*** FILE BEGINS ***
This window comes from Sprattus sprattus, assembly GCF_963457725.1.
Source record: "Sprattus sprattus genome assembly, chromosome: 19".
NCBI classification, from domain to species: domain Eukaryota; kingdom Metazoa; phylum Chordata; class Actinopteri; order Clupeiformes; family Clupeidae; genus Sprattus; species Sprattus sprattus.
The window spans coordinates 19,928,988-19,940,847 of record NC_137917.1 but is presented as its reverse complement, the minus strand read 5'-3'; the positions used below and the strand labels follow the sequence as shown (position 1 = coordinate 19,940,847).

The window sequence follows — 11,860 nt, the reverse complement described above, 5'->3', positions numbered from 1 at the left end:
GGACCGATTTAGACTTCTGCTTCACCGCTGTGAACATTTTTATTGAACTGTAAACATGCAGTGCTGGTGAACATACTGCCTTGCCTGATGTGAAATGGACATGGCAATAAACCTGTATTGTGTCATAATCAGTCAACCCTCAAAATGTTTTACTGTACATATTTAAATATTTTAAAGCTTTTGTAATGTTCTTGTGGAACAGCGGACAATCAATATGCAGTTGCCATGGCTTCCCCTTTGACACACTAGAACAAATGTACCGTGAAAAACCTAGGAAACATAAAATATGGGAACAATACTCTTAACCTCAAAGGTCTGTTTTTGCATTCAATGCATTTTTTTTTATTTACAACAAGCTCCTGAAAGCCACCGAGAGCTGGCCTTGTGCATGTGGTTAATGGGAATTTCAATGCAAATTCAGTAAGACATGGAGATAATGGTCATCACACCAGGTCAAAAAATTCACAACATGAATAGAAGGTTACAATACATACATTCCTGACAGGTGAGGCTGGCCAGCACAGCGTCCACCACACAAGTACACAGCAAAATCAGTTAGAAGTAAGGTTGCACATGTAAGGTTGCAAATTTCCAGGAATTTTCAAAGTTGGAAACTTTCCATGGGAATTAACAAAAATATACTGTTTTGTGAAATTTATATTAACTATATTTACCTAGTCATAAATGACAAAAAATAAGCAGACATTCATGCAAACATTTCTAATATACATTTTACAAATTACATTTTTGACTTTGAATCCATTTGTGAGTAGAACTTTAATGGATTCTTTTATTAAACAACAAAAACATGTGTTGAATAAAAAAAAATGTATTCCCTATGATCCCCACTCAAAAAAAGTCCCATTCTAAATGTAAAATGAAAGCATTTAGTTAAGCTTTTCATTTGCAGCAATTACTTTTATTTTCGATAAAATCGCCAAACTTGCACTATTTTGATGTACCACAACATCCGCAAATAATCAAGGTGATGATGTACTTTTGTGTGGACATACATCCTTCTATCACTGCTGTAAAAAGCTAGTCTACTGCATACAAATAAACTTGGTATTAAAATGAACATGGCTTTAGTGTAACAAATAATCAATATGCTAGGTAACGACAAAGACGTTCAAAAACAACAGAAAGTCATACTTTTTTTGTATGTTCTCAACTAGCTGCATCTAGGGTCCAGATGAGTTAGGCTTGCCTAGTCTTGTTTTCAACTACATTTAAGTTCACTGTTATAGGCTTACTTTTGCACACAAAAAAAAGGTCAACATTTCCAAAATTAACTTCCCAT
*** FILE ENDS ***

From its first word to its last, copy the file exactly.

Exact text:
This window comes from Sprattus sprattus, assembly GCF_963457725.1.
Source record: "Sprattus sprattus genome assembly, chromosome: 19".
NCBI classification, from domain to species: domain Eukaryota; kingdom Metazoa; phylum Chordata; class Actinopteri; order Clupeiformes; family Clupeidae; genus Sprattus; species Sprattus sprattus.
The window spans coordinates 19,928,988-19,940,847 of record NC_137917.1 but is presented as its reverse complement, the minus strand read 5'-3'; the positions used below and the strand labels follow the sequence as shown (position 1 = coordinate 19,940,847).

The window sequence follows — 11,860 nt, the reverse complement described above, 5'->3', positions numbered from 1 at the left end:
GGACCGATTTAGACTTCTGCTTCACCGCTGTGAACATTTTTATTGAACTGTAAACATGCAGTGCTGGTGAACATACTGCCTTGCCTGATGTGAAATGGACATGGCAATAAACCTGTATTGTGTCATAATCAGTCAACCCTCAAAATGTTTTACTGTACATATTTAAATATTTTAAAGCTTTTGTAATGTTCTTGTGGAACAGCGGACAATCAATATGCAGTTGCCATGGCTTCCCCTTTGACACACTAGAACAAATGTACCGTGAAAAACCTAGGAAACATAAAATATGGGAACAATACTCTTAACCTCAAAGGTCTGTTTTTGCATTCAATGCATTTTTTTTTATTTACAACAAGCTCCTGAAAGCCACCGAGAGCTGGCCTTGTGCATGTGGTTAATGGGAATTTCAATGCAAATTCAGTAAGACATGGAGATAATGGTCATCACACCAGGTCAAAAAATTCACAACATGAATAGAAGGTTACAATACATACATTCCTGACAGGTGAGGCTGGCCAGCACAGCGTCCACCACACAAGTACACAGCAAAATCAGTTAGAAGTAAGGTTGCACATGTAAGGTTGCAAATTTCCAGGAATTTTCAAAGTTGGAAACTTTCCATGGGAATTAACAAAAATATACTGTTTTGTGAAATTTATATTAACTATATTTACCTAGTCATAAATGACAAAAAATAAGCAGACATTCATGCAAACATTTCTAATATACATTTTACAAATTACATTTTTGACTTTGAATCCATTTGTGAGTAGAACTTTAATGGATTCTTTTATTAAACAACAAAAACATGTGTTGAATAAAAAAAAATGTATTCCCTATGATCCCCACTCAAAAAAAGTCCCATTCTAAATGTAAAATGAAAGCATTTAGTTAAGCTTTTCATTTGCAGCAATTACTTTTATTTTCGATAAAATCGCCAAACTTGCACTATTTTGATGTACCACAACATCCGCAAATAATCAAGGTGATGATGTACTTTTGTGTGGACATACATCCTTCTATCACTGCTGTAAAAAGCTAGTCTACTGCATACAAATAAACTTGGTATTAAAATGAACATGGCTTTAGTGTAACAAATAATCAATATGCTAGGTAACGACAAAGACGTTCAAAAACAACAGAAAGTCATACTTTTTTTGTATGTTCTCAACTAGCTGCATCTAGGGTCCAGATGAGTTAGGCTTGCCTAGTCTTGTTTTCAACTACATTTAAGTTCACTGTTATAGGCTTACTTTTGCACACAAAAAAAAGGTCAACATTTCCAAAATTAACTTCCCAT